Day 4 – April 23: South-Central Florida to Florida City
Today we would make the long drive south leaving the orange groves of the sandy Avon Park-Sebring ridge to end the day south of Miami in Florida City. There would be stops along the way that proved to be very fruitful. The endemic Florida Scrub-Jay was first up with a few easily located along the road that separated their scrub oak habitat.
The Florida race of Eastern Towhee, with its golden eye, showed well along with Common Ground Dove, Eastern Kingbirds and Red-headed Woodpecker. A farm pond beside the road in Venus caught our attention with larger shorebirds. These being both yellowlegs and Short-billed Dowitchers.
The Six-mile sod fields had held a Pacific Golden Plover for a number of days prior to our arrival. Both Jim and Carol got to see it pre-trip. Unfortunately no plover was there on this day! A Common Nighthawk was perched on a telephone wire as we drove to see Barn Owls and both species of night-herons. The nighthawk was gone when we returned!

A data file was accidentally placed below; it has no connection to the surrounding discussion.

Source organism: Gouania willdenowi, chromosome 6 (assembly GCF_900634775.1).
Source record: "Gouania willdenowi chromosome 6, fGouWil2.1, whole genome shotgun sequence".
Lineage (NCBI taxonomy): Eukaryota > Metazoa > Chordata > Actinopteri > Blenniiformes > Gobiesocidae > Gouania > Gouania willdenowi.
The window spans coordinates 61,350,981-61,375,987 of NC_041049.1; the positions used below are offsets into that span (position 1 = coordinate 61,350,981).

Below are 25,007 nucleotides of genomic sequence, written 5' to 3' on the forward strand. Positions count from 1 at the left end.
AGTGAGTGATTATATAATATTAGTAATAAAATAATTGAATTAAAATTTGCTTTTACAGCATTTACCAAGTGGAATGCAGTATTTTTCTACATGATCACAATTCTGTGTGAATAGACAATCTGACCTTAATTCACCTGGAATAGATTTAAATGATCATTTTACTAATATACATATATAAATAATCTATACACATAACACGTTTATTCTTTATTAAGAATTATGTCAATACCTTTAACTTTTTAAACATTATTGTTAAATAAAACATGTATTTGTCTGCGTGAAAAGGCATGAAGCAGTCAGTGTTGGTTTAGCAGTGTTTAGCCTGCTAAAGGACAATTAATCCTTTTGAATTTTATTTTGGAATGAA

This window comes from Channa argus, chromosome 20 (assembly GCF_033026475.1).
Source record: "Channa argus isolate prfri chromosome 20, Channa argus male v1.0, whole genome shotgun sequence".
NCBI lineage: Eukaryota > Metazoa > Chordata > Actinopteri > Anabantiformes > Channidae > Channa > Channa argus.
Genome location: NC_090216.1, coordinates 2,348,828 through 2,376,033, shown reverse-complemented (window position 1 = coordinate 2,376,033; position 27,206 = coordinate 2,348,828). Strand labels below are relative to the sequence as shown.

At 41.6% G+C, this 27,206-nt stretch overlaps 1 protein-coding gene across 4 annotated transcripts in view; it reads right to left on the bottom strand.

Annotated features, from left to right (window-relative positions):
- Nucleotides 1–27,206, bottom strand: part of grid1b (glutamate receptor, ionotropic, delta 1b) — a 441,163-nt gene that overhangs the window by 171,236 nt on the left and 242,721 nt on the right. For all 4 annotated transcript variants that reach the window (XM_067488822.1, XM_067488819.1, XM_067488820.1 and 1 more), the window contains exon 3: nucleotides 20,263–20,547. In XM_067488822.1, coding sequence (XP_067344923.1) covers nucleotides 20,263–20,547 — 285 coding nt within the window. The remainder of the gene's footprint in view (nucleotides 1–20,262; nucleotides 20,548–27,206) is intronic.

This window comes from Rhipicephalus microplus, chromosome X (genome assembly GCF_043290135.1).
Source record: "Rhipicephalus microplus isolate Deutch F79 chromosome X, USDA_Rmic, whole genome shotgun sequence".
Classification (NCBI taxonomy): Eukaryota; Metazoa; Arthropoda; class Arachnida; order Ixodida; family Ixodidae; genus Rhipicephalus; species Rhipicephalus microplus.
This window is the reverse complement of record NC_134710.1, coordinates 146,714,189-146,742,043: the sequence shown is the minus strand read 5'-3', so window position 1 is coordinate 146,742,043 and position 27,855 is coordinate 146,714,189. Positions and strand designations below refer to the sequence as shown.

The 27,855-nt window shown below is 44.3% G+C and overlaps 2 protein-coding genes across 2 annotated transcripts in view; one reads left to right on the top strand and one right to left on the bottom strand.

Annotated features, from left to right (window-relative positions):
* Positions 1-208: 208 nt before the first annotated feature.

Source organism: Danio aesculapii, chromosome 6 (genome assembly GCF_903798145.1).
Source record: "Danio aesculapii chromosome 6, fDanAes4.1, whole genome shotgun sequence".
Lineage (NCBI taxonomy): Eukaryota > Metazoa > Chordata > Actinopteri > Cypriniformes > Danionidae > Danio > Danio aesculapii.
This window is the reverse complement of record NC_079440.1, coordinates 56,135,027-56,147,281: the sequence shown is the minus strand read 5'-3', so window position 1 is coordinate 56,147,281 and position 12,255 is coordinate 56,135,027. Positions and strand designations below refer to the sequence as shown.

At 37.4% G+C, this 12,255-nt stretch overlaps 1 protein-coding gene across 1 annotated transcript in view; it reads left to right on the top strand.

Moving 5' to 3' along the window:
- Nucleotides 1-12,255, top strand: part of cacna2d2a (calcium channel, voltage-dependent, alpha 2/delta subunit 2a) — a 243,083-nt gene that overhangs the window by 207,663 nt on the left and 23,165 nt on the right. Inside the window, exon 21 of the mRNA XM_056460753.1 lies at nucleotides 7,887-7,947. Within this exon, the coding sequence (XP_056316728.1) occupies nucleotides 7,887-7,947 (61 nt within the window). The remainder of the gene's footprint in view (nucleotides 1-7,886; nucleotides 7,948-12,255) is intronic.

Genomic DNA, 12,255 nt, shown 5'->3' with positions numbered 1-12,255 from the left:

Early afternoon was not the best time of day to look for Smooth-billed Ani but Loxahatchee NWR was the next logical destination on our schedule. Recent hurricanes have all but wiped out anis in Florida and after a year without seeing one, a pair was seen carrying nesting material in the wildlife refuge. For two hours in the heat of the day we worked the dike along the canal and adjacent impoundment where a biologist had told us he regularly saw them. Nothing!! There was a Limpkin as well as Curly-tailed Lizards, colourful Lubber Grasshoppers and an assortment of butterflies to keep us occupied. Walking back to the van Carol spotted two birds on the edge of the shrubs and reeds that line the canal. Yes, Anis! Both birds were on a low perch before dropping down and working their way through the thick grass as they fed. Jim was delighted as this was his most sought-after bird!
It was onto Miami and a couple of ABA countable exotics. Egyptian Goose was easy as it stood guard along the edge of pond possibly waiting for a mate! Luck was with us again as a Red-whiskered Bulbul flew along side the van and everyone was able to see it hang around someone’s house for a few minutes. Surprisingly this is often a hard bird to locate.